"On this day in 1945, Japan announced unconditional surrender." The official account of China Central Television posted this information on Weibo, one of China's largest social media platforms, and it quickly spread. Three trending posts, with a combined 236,000 retweets, identified the day's significance and emphasized the number of Chinese who had been wounded and killed during the war -- 35 million by China's official estimates.
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Within an hour, the hashtag "#NeverForgetNationalHumiliation" began to trend, drawing a mix of patriotism, anger, and confusion. User @谭兵林 asked, "How can you not mention to whom the Japanese surrendered?" Others criticized the appropriation of a day thought to be a victory to remember a period of national humiliation: "Many people have told me that today is a day of national humiliation," wrote @Cepheus的旁座-ELF, "but ... isn't today the day Japan surrendered? How can Japan surrendering be a day of national humiliation?"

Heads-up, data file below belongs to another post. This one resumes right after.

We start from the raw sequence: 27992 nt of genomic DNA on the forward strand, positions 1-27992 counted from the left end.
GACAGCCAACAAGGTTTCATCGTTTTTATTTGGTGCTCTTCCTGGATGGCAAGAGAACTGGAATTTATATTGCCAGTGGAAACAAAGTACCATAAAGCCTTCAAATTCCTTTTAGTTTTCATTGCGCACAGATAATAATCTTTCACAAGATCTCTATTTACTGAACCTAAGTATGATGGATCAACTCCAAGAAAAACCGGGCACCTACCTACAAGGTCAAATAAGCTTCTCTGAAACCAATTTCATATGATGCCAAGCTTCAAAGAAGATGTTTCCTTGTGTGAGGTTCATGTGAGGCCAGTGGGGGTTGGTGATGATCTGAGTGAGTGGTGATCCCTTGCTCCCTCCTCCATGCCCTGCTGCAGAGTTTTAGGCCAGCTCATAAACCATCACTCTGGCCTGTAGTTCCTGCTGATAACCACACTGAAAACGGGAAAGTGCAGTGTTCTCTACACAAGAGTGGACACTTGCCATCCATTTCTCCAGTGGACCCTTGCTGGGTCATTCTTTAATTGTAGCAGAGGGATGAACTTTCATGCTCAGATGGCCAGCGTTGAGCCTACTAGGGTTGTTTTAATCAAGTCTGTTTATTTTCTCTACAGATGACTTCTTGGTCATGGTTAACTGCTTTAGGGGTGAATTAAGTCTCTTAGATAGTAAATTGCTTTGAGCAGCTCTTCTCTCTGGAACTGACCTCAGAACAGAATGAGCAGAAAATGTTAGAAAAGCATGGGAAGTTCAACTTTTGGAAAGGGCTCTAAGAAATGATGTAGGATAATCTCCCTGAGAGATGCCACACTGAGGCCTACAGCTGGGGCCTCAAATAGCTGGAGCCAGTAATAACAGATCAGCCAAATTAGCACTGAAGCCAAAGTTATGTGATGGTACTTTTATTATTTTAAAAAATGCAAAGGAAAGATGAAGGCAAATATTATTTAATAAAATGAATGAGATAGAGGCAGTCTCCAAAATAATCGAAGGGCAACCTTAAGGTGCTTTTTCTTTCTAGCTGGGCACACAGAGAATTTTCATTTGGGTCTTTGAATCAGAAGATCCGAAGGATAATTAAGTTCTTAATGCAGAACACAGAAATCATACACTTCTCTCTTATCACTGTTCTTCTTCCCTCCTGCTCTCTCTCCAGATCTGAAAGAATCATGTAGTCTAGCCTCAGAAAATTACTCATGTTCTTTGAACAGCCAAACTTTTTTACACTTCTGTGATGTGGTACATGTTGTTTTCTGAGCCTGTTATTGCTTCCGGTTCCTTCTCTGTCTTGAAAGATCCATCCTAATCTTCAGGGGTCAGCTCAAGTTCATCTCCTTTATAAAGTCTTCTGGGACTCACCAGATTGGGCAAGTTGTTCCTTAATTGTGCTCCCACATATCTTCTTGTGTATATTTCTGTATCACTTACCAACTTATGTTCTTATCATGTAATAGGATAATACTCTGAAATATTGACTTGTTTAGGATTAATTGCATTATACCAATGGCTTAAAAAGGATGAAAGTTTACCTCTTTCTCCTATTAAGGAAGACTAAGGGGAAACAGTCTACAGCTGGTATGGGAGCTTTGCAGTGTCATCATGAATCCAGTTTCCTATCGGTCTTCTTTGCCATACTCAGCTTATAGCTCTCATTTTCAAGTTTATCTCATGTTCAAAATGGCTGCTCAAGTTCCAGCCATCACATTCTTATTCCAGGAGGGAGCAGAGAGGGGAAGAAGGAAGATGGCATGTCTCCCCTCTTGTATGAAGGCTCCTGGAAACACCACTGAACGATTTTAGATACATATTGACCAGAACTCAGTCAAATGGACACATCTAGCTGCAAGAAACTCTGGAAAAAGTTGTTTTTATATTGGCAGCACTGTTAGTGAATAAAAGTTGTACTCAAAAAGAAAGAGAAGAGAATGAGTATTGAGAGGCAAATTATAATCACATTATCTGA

How much of this anti-Japanese sentiment is real, and how much manufactured? All three trending articles were posted by state-run media, with some users complaining that "50-cent party" users -- those alleged to write pro-government posts for money -- played a role in spreading and promoting the anti-Japan comments. Yet much of the reaction was organic. In last year's round of anti-Japan protests, Chinese authorities sought to promote such protests, but also control them, fearing public anger might spiral out of control. While the government may be seeking to use public sentiment, perhaps as a distraction from domestic issues, Chinese dissatisfaction with Japan is not entirely manufactured; it has sharply increased over the last year, while public support for Japan among Chinese has fallen 12 percentage points over the last five years, according to a recent Pew survey.